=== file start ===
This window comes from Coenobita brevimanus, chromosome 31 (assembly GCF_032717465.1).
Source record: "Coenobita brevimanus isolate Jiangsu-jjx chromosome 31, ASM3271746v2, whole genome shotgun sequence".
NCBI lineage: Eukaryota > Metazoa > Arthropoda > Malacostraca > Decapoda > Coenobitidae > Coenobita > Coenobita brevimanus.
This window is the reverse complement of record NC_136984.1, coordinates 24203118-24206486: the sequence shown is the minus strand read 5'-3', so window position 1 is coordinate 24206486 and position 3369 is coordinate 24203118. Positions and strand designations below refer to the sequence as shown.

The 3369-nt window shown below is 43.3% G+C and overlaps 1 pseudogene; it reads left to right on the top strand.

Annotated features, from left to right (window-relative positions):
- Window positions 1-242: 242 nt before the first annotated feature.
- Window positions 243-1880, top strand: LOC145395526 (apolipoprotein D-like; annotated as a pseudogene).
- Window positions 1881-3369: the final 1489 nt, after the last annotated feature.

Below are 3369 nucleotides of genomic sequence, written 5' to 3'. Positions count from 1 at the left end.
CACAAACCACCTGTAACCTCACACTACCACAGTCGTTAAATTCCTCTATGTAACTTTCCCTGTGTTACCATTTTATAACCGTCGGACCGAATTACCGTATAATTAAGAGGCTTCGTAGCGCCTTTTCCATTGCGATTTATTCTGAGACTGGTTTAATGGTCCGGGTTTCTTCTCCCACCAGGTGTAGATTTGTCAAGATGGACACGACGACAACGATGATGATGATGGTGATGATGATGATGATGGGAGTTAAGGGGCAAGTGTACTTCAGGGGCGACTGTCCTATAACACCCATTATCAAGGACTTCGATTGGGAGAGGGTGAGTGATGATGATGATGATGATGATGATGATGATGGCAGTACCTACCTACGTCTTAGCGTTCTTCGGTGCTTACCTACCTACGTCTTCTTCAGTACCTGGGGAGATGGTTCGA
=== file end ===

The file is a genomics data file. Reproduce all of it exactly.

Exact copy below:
This window comes from Coenobita brevimanus, chromosome 31 (assembly GCF_032717465.1).
Source record: "Coenobita brevimanus isolate Jiangsu-jjx chromosome 31, ASM3271746v2, whole genome shotgun sequence".
NCBI lineage: Eukaryota > Metazoa > Arthropoda > Malacostraca > Decapoda > Coenobitidae > Coenobita > Coenobita brevimanus.
This window is the reverse complement of record NC_136984.1, coordinates 24203118-24206486: the sequence shown is the minus strand read 5'-3', so window position 1 is coordinate 24206486 and position 3369 is coordinate 24203118. Positions and strand designations below refer to the sequence as shown.

The 3369-nt window shown below is 43.3% G+C and overlaps 1 pseudogene; it reads left to right on the top strand.

Annotated features, from left to right (window-relative positions):
- Window positions 1-242: 242 nt before the first annotated feature.
- Window positions 243-1880, top strand: LOC145395526 (apolipoprotein D-like; annotated as a pseudogene).
- Window positions 1881-3369: the final 1489 nt, after the last annotated feature.

Below are 3369 nucleotides of genomic sequence, written 5' to 3'. Positions count from 1 at the left end.
CACAAACCACCTGTAACCTCACACTACCACAGTCGTTAAATTCCTCTATGTAACTTTCCCTGTGTTACCATTTTATAACCGTCGGACCGAATTACCGTATAATTAAGAGGCTTCGTAGCGCCTTTTCCATTGCGATTTATTCTGAGACTGGTTTAATGGTCCGGGTTTCTTCTCCCACCAGGTGTAGATTTGTCAAGATGGACACGACGACAACGATGATGATGATGGTGATGATGATGATGATGGGAGTTAAGGGGCAAGTGTACTTCAGGGGCGACTGTCCTATAACACCCATTATCAAGGACTTCGATTGGGAGAGGGTGAGTGATGATGATGATGATGATGATGATGATGATGGCAGTACCTACCTACGTCTTAGCGTTCTTCGGTGCTTACCTACCTACGTCTTCTTCAGTACCTGGGGAGATGGTTCGA